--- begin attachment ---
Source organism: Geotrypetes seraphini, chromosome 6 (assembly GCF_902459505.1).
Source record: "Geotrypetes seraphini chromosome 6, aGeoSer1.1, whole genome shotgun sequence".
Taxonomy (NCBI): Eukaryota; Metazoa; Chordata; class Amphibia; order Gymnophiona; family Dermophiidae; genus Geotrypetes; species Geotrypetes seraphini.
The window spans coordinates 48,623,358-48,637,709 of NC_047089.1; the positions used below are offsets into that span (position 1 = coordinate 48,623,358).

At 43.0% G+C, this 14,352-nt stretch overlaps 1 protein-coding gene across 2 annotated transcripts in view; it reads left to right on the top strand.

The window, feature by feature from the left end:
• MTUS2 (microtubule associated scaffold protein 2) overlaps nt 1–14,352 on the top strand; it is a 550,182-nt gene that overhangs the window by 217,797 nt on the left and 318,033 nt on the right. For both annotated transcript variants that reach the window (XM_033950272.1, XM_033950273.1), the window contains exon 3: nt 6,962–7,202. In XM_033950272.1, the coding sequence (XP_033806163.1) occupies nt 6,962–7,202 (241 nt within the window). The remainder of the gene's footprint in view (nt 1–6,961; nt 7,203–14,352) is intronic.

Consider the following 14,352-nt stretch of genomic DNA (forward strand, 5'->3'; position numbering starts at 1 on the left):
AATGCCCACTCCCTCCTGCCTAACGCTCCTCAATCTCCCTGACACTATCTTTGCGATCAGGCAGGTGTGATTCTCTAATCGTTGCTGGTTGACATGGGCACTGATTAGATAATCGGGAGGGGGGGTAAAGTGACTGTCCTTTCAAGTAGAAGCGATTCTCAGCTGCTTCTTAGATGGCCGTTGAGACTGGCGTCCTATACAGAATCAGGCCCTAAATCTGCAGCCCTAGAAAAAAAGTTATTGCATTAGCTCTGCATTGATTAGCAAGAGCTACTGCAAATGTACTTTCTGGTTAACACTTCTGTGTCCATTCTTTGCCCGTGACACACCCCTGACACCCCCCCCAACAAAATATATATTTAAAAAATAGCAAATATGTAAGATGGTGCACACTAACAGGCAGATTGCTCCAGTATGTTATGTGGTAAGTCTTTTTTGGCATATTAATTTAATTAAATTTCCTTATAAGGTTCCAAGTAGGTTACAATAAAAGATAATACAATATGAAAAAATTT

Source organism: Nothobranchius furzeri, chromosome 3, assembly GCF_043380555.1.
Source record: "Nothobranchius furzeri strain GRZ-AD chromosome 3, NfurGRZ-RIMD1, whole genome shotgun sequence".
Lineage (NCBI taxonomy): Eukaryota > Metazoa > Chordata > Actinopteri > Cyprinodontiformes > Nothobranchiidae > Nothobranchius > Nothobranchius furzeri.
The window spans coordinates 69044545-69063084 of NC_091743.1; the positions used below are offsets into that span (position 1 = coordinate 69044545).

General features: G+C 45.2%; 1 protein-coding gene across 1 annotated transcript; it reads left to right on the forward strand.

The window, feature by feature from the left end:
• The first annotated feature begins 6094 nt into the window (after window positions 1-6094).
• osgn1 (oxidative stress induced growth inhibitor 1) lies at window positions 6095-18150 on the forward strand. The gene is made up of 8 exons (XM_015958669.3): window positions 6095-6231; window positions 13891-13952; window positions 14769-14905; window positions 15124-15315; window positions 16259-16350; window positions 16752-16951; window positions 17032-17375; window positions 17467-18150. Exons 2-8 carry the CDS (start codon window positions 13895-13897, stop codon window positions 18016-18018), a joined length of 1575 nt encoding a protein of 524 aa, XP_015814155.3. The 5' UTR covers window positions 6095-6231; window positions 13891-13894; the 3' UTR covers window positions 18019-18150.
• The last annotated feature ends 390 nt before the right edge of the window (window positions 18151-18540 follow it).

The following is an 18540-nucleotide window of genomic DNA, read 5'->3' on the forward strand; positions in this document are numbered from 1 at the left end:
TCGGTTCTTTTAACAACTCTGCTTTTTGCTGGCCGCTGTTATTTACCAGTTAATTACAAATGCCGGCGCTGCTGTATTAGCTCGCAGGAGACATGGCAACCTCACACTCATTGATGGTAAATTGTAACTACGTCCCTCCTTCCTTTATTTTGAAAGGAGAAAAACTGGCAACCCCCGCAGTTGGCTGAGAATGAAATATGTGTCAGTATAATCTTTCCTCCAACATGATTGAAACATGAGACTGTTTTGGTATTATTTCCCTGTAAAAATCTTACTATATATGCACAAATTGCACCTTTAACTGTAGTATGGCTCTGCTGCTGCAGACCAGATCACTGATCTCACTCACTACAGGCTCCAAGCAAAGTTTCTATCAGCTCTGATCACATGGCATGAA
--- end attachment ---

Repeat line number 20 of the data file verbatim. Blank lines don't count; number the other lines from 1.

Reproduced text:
TCGGTTCTTTTAACAACTCTGCTTTTTGCTGGCCGCTGTTATTTACCAGTTAATTACAAATGCCGGCGCTGCTGTATTAGCTCGCAGGAGACATGGCAACCTCACACTCATTGATGGTAAATTGTAACTACGTCCCTCCTTCCTTTATTTTGAAAGGAGAAAAACTGGCAACCCCCGCAGTTGGCTGAGAATGAAATATGTGTCAGTATAATCTTTCCTCCAACATGATTGAAACATGAGACTGTTTTGGTATTATTTCCCTGTAAAAATCTTACTATATATGCACAAATTGCACCTTTAACTGTAGTATGGCTCTGCTGCTGCAGACCAGATCACTGATCTCACTCACTACAGGCTCCAAGCAAAGTTTCTATCAGCTCTGATCACATGGCATGAA